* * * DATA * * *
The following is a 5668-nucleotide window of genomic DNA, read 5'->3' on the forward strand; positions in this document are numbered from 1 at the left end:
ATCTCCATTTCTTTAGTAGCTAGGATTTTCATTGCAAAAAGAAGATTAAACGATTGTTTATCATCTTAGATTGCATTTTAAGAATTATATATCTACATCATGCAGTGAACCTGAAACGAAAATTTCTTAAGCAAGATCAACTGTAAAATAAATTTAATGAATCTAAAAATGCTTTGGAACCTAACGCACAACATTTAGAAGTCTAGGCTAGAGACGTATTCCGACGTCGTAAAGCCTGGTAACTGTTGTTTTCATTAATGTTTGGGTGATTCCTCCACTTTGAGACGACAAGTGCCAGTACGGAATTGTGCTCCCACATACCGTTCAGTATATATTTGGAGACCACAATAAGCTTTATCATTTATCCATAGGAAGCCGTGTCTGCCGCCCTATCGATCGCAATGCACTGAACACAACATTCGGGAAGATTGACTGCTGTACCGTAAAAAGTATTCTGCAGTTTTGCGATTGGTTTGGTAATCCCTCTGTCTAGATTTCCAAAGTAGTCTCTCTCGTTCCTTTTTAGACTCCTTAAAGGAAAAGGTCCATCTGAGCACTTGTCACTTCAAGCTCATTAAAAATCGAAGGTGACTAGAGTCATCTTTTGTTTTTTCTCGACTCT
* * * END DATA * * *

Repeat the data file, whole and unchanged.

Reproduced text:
The following is a 5668-nucleotide window of genomic DNA, read 5'->3' on the forward strand; positions in this document are numbered from 1 at the left end:
ATCTCCATTTCTTTAGTAGCTAGGATTTTCATTGCAAAAAGAAGATTAAACGATTGTTTATCATCTTAGATTGCATTTTAAGAATTATATATCTACATCATGCAGTGAACCTGAAACGAAAATTTCTTAAGCAAGATCAACTGTAAAATAAATTTAATGAATCTAAAAATGCTTTGGAACCTAACGCACAACATTTAGAAGTCTAGGCTAGAGACGTATTCCGACGTCGTAAAGCCTGGTAACTGTTGTTTTCATTAATGTTTGGGTGATTCCTCCACTTTGAGACGACAAGTGCCAGTACGGAATTGTGCTCCCACATACCGTTCAGTATATATTTGGAGACCACAATAAGCTTTATCATTTATCCATAGGAAGCCGTGTCTGCCGCCCTATCGATCGCAATGCACTGAACACAACATTCGGGAAGATTGACTGCTGTACCGTAAAAAGTATTCTGCAGTTTTGCGATTGGTTTGGTAATCCCTCTGTCTAGATTTCCAAAGTAGTCTCTCTCGTTCCTTTTTAGACTCCTTAAAGGAAAAGGTCCATCTGAGCACTTGTCACTTCAAGCTCATTAAAAATCGAAGGTGACTAGAGTCATCTTTTGTTTTTTCTCGACTCT